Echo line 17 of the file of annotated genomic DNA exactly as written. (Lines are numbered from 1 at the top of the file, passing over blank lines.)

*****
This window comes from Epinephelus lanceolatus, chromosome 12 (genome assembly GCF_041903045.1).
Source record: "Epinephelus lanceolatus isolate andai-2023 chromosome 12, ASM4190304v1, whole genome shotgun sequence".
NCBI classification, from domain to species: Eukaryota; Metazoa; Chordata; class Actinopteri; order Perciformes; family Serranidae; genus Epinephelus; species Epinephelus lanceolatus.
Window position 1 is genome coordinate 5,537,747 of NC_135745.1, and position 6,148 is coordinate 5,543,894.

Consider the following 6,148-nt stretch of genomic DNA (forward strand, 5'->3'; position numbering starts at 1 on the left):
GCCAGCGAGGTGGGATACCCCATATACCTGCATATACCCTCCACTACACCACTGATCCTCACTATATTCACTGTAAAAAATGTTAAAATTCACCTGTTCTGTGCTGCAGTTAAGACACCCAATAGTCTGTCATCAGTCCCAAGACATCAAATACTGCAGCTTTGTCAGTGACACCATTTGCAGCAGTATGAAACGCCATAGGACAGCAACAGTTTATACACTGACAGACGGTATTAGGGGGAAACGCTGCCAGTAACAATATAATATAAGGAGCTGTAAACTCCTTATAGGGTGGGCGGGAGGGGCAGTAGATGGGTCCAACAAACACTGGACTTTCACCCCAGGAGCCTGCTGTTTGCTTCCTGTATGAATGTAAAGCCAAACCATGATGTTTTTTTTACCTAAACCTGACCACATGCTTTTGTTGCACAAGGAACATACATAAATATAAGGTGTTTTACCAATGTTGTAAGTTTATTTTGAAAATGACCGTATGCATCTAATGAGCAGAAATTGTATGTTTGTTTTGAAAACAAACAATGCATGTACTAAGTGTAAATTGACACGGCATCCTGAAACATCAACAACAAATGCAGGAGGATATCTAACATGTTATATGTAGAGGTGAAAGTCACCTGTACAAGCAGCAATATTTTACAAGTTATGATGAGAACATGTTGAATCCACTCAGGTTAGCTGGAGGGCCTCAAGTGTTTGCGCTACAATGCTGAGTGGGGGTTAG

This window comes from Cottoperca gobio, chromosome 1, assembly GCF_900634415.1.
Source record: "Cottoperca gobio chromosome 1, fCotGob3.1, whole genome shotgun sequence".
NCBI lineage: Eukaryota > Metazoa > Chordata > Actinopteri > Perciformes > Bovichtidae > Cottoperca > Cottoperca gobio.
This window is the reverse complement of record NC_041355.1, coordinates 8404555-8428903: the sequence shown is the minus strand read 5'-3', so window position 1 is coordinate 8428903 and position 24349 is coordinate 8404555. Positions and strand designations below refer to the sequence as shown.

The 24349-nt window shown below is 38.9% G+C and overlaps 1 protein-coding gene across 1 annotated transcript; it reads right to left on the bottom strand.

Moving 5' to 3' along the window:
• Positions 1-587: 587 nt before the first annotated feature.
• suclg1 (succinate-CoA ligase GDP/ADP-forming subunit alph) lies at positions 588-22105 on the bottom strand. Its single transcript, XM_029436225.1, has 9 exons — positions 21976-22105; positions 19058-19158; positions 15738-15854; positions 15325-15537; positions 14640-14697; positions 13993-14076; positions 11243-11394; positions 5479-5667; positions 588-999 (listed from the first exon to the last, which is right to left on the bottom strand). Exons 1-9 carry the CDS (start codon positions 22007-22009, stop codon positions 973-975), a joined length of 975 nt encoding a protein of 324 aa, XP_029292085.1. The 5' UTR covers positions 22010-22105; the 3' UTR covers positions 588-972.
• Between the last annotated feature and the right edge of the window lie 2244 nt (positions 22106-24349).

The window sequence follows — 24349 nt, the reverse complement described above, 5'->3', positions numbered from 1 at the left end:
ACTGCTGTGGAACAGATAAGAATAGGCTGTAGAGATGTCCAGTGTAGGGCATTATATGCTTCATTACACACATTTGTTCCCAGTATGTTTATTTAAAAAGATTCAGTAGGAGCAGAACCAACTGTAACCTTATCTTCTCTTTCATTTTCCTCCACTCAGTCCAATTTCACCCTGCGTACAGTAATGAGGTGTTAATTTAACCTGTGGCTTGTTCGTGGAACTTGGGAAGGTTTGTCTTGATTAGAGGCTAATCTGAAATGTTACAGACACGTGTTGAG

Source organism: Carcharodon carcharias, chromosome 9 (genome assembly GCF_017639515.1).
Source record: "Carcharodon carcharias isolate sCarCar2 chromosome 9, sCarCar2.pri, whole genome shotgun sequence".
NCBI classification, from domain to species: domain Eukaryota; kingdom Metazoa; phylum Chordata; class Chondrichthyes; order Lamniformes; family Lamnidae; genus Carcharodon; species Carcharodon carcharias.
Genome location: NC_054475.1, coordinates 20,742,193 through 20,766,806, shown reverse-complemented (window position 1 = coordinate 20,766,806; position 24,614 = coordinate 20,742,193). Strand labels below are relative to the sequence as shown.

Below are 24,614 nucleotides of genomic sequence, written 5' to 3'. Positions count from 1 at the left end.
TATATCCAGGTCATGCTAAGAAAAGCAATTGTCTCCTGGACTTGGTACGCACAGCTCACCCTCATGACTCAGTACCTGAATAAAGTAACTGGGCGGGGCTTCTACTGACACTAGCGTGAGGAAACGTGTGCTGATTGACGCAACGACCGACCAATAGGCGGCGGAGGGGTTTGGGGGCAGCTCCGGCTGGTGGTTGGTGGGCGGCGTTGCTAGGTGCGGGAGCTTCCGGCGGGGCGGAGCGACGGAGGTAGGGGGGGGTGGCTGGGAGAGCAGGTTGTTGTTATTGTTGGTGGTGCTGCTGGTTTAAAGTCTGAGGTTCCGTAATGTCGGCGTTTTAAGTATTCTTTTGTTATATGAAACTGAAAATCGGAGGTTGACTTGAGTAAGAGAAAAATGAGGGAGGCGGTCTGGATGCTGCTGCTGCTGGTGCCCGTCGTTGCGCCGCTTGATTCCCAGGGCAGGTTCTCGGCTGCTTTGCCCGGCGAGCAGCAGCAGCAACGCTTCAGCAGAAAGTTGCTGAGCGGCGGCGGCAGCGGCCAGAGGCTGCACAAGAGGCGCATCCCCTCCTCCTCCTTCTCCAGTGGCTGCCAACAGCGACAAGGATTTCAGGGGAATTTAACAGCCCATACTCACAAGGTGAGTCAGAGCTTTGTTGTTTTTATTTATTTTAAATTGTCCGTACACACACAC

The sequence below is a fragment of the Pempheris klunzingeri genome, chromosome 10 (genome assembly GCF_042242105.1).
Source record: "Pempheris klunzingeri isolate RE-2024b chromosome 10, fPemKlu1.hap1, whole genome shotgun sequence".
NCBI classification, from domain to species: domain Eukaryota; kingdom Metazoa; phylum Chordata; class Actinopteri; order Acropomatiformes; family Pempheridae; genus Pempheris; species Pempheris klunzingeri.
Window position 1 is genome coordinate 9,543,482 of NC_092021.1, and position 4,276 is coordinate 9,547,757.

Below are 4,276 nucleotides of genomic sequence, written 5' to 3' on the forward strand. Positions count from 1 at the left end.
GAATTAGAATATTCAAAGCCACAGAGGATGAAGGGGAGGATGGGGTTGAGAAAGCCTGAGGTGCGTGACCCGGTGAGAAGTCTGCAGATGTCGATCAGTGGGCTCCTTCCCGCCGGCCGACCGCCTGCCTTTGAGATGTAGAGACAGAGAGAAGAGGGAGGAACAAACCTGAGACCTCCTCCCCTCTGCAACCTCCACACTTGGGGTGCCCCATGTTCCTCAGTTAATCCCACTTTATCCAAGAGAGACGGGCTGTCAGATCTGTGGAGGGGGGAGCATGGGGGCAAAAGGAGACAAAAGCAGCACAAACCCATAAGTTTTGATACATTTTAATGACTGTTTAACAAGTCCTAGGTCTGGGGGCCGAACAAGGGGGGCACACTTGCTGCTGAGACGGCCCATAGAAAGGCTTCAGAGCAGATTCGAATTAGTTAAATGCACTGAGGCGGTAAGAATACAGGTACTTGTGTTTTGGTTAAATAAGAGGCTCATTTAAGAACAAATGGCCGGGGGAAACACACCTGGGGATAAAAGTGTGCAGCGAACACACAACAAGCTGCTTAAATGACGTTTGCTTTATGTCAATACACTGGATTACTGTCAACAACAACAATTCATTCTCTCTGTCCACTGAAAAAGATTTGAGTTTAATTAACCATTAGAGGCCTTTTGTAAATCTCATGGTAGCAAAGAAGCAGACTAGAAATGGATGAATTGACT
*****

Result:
ACTGCTGTGGAACAGATAAGAATAGGCTGTAGAGATGTCCAGTGTAGGGCATTATATGCTTCATTACACACATTTGTTCCCAGTATGTTTATTTAAAAAGATTCAGTAGGAGCAGAACCAACTGTAACCTTATCTTCTCTTTCATTTTCCTCCACTCAGTCCAATTTCACCCTGCGTACAGTAATGAGGTGTTAATTTAACCTGTGGCTTGTTCGTGGAACTTGGGAAGGTTTGTCTTGATTAGAGGCTAATCTGAAATGTTACAGACACGTGTTGAG